By: Miles Corwin
Publisher: Oceanview Publishing
Publication Date: November 2010
Reviewed by: Holly Connors
Review Date: October 29, 2010
Ash Levine left the police force last year. He was a star detective, but when Latisha Patton, a witness in a murder investigation he was working on was killed, he blamed himself and left the force. Now, the LAPD wants him back. Why? Because Pete Relovich, an ex-cop, has been murdered and with pressure from the top, Lieutenant Frank Duffy is told to put his best detective on the case. The problem is, Levine is his best detective.
Duffy visits Levine (who lives with his mother) and tries his best to woo the detective back to work. Levine finally agrees, but only because he hopes getting back to work will allow him to resume his search for Latisha’s murderer. Will Levine be able to solve two murder cases?
Levine’s first request, once back at work, is to be partnered with Oscar Ortiz, one of the few people he trusts in the LAPD. Unfortunately, Oscar isn’t available so Levine declares that he will work alone. Not a wise idea when investigating a violent crime. Next up, Levine heads to the crime scene to see what clues he can find. Duffy tags along but knows enough to stay out of the way and keep his mouth shut while Levine works. The star detective has his own idiosyncratic way of working and doesn’t like to be bothered while studying a crime scene.
The ‘Harbor Division’ has already examined the crime scene and concluded that Relovich was killed by a random junkie on the prowl for drugs. But Levine believes the ex-cop knew his killer, or killers, and the hunt is on. Of course, Levine still has plans to solve Patton’s murder. Things are about to get messy – and very dangerous.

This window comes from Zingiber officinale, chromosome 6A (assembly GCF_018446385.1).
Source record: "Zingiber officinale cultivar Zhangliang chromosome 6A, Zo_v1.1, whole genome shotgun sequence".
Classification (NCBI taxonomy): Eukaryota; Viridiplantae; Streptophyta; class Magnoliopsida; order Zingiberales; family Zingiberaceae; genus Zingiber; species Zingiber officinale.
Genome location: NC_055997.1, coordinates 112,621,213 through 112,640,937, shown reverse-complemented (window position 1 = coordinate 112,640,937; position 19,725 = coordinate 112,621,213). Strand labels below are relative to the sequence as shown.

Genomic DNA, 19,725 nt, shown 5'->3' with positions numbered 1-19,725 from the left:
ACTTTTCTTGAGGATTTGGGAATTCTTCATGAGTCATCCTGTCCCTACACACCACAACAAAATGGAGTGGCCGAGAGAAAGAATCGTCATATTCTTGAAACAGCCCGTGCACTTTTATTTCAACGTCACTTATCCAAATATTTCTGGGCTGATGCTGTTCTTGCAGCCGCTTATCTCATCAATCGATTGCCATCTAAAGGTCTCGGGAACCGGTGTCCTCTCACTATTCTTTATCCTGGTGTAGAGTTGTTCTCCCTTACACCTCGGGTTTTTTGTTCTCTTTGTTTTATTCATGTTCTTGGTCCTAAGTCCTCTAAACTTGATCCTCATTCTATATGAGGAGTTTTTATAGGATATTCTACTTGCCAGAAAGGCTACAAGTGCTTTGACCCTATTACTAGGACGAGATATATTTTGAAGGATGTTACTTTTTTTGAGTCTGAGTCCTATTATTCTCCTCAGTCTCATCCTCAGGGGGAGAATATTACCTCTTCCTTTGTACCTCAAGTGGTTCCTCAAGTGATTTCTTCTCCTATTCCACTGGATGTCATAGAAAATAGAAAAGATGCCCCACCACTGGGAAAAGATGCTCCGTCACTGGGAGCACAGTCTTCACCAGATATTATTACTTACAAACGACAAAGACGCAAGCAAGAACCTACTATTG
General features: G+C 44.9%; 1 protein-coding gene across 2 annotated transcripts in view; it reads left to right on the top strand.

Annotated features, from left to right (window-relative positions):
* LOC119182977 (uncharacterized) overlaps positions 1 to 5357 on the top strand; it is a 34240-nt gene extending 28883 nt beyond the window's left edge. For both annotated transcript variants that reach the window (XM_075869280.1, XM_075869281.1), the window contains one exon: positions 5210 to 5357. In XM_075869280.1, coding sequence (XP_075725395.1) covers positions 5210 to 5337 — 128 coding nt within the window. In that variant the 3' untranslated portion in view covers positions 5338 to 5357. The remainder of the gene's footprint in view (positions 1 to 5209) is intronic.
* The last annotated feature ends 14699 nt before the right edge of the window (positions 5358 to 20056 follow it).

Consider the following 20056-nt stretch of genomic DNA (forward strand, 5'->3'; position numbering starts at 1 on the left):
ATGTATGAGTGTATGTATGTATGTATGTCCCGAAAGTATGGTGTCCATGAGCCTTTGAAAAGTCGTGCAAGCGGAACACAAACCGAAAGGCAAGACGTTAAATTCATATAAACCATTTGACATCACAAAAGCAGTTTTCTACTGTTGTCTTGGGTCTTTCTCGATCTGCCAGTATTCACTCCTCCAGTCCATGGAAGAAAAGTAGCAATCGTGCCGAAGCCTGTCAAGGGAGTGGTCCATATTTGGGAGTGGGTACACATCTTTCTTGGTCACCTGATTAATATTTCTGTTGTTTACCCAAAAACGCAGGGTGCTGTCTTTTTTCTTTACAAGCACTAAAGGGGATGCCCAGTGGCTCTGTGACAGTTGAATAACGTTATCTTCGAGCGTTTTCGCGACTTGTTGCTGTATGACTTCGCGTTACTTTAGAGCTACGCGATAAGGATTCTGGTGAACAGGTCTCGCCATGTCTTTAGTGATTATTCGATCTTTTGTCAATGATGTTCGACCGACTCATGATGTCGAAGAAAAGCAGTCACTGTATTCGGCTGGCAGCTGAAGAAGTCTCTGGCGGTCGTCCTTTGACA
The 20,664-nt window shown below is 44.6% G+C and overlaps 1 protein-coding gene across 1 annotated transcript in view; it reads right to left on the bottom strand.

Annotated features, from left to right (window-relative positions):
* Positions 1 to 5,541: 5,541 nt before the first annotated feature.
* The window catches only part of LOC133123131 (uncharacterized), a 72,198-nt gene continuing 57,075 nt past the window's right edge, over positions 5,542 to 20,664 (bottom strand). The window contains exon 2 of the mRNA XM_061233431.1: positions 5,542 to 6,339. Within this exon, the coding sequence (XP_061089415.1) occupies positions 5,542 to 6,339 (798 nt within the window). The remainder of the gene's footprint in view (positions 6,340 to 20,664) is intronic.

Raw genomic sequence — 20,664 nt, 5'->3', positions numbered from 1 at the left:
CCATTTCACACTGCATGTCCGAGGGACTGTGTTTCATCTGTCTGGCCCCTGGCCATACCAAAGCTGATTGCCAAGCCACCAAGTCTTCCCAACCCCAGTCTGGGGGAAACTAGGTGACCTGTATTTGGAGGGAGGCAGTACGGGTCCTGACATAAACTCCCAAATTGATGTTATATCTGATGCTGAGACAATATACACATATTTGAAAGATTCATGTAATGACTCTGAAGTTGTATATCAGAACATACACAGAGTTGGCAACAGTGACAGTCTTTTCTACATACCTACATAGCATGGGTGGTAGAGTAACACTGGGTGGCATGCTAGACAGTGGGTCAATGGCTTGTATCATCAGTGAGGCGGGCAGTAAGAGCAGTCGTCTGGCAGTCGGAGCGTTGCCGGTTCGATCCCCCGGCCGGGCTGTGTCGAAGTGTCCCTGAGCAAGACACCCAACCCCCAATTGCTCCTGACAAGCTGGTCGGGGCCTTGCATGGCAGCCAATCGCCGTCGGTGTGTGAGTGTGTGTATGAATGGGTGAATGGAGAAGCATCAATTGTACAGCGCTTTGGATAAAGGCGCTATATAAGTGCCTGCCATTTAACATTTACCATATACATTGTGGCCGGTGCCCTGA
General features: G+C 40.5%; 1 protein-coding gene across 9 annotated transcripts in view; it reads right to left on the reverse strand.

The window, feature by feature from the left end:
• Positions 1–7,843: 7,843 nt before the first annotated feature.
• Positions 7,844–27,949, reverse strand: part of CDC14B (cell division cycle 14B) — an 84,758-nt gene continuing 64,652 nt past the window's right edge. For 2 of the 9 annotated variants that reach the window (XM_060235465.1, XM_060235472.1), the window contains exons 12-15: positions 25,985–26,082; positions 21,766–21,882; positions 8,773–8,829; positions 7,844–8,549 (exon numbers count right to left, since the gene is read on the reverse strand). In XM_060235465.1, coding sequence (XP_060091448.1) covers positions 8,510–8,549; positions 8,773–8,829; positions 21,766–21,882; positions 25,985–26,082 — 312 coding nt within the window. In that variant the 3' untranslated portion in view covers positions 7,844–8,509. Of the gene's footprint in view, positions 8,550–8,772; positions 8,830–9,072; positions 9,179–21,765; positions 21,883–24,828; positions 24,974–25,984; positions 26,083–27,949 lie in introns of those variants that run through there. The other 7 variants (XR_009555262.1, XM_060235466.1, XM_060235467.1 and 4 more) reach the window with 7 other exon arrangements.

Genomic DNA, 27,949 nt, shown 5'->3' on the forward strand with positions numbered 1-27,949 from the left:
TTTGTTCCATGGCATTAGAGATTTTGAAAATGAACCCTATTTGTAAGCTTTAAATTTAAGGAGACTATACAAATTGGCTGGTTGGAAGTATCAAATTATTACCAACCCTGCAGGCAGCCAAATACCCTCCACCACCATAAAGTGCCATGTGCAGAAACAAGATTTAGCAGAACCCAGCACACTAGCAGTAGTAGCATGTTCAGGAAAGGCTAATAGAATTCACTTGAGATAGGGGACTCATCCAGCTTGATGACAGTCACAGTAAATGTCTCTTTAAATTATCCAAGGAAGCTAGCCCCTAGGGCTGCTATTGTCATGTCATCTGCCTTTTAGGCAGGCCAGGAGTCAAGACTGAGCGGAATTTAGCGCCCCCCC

The author, Miles Corwin, has worked as a crime reporter for the Los Angeles Times and the knowledge he gained of crime scene investigating at that job comes through on the pages of Kind of Blue. Every autopsy, each interrogation of suspects and witnesses alike, as well as the melodrama of the squard room read realistically. This author has been there, done that.
While there is plenty of fast-paced action in Kind of Blue, there are a few spots where the story slows as the author gets a bit sidetracked. For example, a new girlfriend of Arab descent has Levine wondering if a Jewish-Arab relationship could ever work. Additionally, a surfing expedition does lead to a clue in the murder case, but it takes numerous pages of surfing before the clue comes to light. It would have worked better to shorten these escapades. Overall, however, the author stays on target and keeps the reader entertained.
Levine’s story is told in the first person, which threw me at first as it seemed a bit awkward. But once I got used to his “voice,” the story drew me in and the pace seemed to pick up. Levine certainly has some issues (his mother, certain members of the LAPD, guilt over Patton’s death) that were brought to the fore through his telling of the story. I enjoyed getting to know Levine in this book and hope to see more of him soon.
Quill says: A mystery/crime novel that successfully takes the reader to the gritty back streets of Los Angeles.